"Always good with the children, aren't you Derek." his friend chuckled from the taxi in his heavy French accent.
"They just want to be recognized as an important part of the society. They can't work in the factories or the mills, so they'll work in the streets. That's why we've got an abundance of couriers and paperboys in this dreary corner of the Union." he replied as he climbed into the black painted car. The vehicle pulled away, traveling farther down the cobblestone road. "Fifteen-eighty-six, Seventh Street, please." he spoke to the driver, offering a silver coin to the nondescript man.
"Yes, well, they're always scrambling about, aren't they?"
"More than the government is willing to admit. So what have you found? What was so interesting that you had to travel all the way from Italy to see me?" he asked.
"We don't know yet. The scholars we have examining the site think it's some sort of temple, but no one knows anything for sure. We've yet to hit a cathedral; it's about two-hundred feet underground!" he exclaimed. The car lurched to a stop and the harsh cry of the driver calling out the window at a number of passersby split their ears. The two looked upon the scene and indifferently returned to their conversation as the vehicle began accelerating again.
"Who in their right mind would build a temple so far below the surface?"
"We're working on that, Derek. One of our scholars disappeared recently, though, and we found him cowering in the dark recesses of the cavern the damnable place was built into. His clothes were tattered and he was wounded quite badly…but he was also stark, raving mad." replied his friend.
"Oh? What do you think he found down there, Frederic?"
"Again, we don't know. He was rambling about a rat and some kind of snake-like creature and how they'd come to get us if we didn't leave. That's trivial, but he did manage to find a rather strange artifact. No one knows what it is or where in the damn cavern he found it, but that's where we'd like your help." he answered.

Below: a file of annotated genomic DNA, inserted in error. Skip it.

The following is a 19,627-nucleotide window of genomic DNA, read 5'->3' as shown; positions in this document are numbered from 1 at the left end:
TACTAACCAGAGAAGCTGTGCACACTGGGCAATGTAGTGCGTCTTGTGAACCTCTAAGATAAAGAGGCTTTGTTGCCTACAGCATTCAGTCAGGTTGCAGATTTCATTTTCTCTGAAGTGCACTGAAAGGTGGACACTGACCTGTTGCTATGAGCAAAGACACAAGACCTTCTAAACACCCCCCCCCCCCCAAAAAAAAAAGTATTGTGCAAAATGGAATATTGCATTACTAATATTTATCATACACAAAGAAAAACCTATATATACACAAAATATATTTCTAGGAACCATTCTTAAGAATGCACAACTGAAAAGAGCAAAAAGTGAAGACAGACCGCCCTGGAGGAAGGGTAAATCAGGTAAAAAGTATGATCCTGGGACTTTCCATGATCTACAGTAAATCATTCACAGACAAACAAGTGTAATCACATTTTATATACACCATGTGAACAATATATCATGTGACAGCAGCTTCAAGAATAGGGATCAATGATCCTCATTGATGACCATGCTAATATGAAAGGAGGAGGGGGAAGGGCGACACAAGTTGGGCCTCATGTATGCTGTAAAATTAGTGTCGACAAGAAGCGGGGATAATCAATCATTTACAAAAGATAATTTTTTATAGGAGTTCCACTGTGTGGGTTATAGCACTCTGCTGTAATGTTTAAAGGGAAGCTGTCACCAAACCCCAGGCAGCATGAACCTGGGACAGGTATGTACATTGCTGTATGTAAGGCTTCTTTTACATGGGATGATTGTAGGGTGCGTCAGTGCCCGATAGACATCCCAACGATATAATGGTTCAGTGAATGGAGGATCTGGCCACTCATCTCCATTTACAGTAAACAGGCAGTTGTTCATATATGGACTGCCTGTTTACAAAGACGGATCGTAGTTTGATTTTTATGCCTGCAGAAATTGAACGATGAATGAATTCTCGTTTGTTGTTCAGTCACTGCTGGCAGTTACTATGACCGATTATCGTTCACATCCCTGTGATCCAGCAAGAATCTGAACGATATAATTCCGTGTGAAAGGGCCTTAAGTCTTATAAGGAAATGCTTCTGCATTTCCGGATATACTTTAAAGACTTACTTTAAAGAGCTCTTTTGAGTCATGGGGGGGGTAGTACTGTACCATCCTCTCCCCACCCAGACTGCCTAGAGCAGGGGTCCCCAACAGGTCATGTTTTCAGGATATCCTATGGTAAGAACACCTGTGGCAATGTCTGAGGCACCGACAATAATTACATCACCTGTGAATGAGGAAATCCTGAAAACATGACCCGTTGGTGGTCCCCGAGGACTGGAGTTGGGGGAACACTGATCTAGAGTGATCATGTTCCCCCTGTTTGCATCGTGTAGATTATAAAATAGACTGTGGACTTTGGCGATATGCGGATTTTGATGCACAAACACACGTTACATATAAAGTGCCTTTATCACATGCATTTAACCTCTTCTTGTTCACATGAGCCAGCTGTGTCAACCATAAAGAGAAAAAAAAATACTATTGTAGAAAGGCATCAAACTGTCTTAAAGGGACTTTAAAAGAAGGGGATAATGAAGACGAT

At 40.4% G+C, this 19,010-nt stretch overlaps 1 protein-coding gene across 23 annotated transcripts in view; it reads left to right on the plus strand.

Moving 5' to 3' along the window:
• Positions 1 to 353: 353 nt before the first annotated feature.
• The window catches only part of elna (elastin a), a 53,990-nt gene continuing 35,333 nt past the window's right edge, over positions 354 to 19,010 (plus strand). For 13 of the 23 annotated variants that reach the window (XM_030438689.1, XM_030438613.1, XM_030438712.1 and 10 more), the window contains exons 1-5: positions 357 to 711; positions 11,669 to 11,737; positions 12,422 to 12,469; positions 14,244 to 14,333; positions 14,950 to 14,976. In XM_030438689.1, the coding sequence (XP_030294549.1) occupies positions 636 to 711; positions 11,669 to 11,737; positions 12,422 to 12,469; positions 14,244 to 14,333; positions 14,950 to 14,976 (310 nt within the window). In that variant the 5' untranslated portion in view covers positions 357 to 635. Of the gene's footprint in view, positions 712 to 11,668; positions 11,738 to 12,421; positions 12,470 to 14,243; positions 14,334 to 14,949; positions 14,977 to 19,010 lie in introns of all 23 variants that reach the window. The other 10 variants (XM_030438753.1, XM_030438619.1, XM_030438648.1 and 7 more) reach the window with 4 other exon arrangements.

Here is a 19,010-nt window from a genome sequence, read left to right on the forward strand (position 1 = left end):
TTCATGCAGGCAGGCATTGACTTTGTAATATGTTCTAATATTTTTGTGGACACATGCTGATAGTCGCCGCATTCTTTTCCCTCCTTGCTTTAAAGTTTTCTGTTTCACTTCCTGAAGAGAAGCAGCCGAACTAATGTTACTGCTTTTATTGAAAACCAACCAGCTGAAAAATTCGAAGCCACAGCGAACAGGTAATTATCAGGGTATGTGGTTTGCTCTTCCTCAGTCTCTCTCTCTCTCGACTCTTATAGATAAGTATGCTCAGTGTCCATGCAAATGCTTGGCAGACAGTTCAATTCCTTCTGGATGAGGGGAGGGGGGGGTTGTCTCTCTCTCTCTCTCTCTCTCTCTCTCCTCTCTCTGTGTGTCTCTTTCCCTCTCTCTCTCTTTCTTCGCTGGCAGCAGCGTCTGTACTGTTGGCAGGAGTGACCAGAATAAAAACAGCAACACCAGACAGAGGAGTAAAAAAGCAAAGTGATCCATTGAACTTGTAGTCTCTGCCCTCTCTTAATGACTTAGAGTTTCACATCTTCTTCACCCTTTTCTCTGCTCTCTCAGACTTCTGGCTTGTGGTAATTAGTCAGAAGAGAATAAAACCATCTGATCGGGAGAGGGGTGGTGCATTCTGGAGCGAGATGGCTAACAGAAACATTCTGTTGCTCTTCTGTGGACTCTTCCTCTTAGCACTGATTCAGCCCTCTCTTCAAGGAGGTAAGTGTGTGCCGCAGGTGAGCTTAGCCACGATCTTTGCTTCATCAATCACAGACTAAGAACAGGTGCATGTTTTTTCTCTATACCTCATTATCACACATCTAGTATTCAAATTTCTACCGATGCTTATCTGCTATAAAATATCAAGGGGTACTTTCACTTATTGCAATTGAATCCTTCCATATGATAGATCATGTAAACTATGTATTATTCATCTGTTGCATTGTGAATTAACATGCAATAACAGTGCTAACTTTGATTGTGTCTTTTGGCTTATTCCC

"What can I possibly do to help?"
"You're an adventurer and you're skilled at delving into places that are possibly quite dangerous. This I know for a fact -you remember back in '09? You dragged me out of a collapsed mine south of Paris." Derek merely nodded.
"I'd like to ask you, as a close and loyal friend, to come with me to Italy and take a look at what this scholar found and see if you can shed any light on what he was rambling about. Your time wouldn't be without compensation either, Derek." The Frenchman gave a short courteous bow that would have been passable had they not been riding in the back seat of a taxi. "Your investigation would be organized after our arrival."
"I'll think on it. How long are you going to be here?" he chuckled.
"I'm here for another three days while they prepare the boat for the return trip to Spanish docks. From there, I'll be headed across France and into Florence, where we will rendezvous with the rest of the project heads." Frederic smiled.
"I'll let you know tomorrow, how's that?" The car pulled to the side of a road in front of a run-down home scaled by ivy. Much of the paint had peeled back to reveal dark, rotten wood.
"Yes, that's acceptable. What is in the package?" asked the Frenchman.
"I don't know…" replied Derek, tearing the brown paper off the box. He opened it and was met with a carved wooden mask. "Looks to me like some sort of opera prop, Fred."
"Don't call me 'Fred', I resent that." he scowled.
"Of course, Frederic." smiled Derek.
"Well, this is my stop. Take care." he replied, gesturing out the window to his home.
"You too, my friend."
Derek stepped from the vehicle and the two traded a parting wave as the featureless car rumbled and faltered away. Home…He turned to the old, beaten pile of wood and, with a sigh, pressed towards it. Crooked wooden steps led up to his porch and to his door and he fished in his trousers for a key. With practiced efficiency, he twisted the lock and pushed the door open.
"Home, even if it is empty…" A trip to Italy wouldn't be all that bad…